15 Signs You Might Be Egotistical

It’s more than just inflated confidence.

by Carina Wolff and Carolyn Steber
Originally Published: 
What's the meaning of egotistical? Here's what the experts say.
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There’s absolutely nothing wrong with loving yourself. But if your confidence crosses over into self-importance — especially if it has a negative impact on others — the way you act very well may veer on the egotistical territory.

“Being egotistical is often synonymous with being selfish or self-centered,” Erin Dierickx, LMFT, a licensed marriage and family therapist associate, tells Bustle. And according to licensed clinical social worker Scott Dehorty, LCSW-C, it also points to an exaggerated sense of self-importance, where a person might consider themselves separate from or better than everyone else.

Although psychologists haven’t defined a textbook definition of egotistical, the traits are similar to someone who would be deemed a narcissist. Although it might be hard to swallow, recognizing this flaw about yourself can help you take the proper steps to improve your relationships, change your self-image, and become more grounded with reality. No one wants to feel like their opinion of themselves is unwarranted, but most people don't enjoy having a relationship with someone they deem an egomaniac.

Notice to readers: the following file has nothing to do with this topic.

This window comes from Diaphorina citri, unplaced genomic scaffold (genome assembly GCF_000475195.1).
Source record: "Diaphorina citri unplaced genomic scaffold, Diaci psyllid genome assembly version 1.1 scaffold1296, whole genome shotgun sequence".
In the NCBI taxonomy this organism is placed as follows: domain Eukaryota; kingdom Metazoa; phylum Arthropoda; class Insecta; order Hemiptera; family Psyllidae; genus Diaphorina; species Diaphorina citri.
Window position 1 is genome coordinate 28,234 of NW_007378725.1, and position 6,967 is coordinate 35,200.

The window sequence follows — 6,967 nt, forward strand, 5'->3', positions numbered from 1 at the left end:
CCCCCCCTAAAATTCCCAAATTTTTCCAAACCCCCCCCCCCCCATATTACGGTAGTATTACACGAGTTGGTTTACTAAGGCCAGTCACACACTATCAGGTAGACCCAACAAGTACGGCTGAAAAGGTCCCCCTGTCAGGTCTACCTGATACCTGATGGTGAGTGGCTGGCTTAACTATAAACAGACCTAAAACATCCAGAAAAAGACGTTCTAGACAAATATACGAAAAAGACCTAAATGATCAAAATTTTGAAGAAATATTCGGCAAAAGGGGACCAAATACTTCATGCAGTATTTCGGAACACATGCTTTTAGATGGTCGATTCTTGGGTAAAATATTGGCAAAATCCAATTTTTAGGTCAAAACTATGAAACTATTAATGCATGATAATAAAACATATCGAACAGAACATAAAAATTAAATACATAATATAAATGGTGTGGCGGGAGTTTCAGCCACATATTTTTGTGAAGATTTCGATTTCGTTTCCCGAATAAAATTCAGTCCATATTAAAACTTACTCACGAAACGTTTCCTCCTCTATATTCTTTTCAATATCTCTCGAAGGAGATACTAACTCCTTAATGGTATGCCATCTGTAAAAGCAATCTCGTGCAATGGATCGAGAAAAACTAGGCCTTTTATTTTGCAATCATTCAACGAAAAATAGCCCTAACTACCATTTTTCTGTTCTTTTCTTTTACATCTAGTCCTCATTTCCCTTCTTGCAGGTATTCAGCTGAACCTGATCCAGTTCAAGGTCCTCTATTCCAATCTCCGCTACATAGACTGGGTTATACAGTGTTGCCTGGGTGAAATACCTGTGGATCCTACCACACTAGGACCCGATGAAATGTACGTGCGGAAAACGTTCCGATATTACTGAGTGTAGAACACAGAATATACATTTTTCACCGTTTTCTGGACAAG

The easiest way to remedy an egotistical personality is by expressing curiosity in others. “Ask more questions and challenge yourself to learn something new,” Dierickx says. You can also give back to your community to help build humility and/or go to therapy to get more info. As Dierickx says, “Individual or group therapy can be powerful ways to bring attention to your behaviors and how they affect others.”

If you suspect you fall into this category — or others have called you out — pay attention to the 15 signs you might be egotistical below. Once you realize the impact your actions have, it’ll be so much easier to make a positive change and improve the quality of your interactions.


You’re All About Material Things

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Everyone loves a good shopping spree, but if you place a ton of value in material objects, it very well might be your ego talking. "The ego identifies with having: having more, better, and the latest," says Dehorty. “We can end up identifying who we are by what we have.”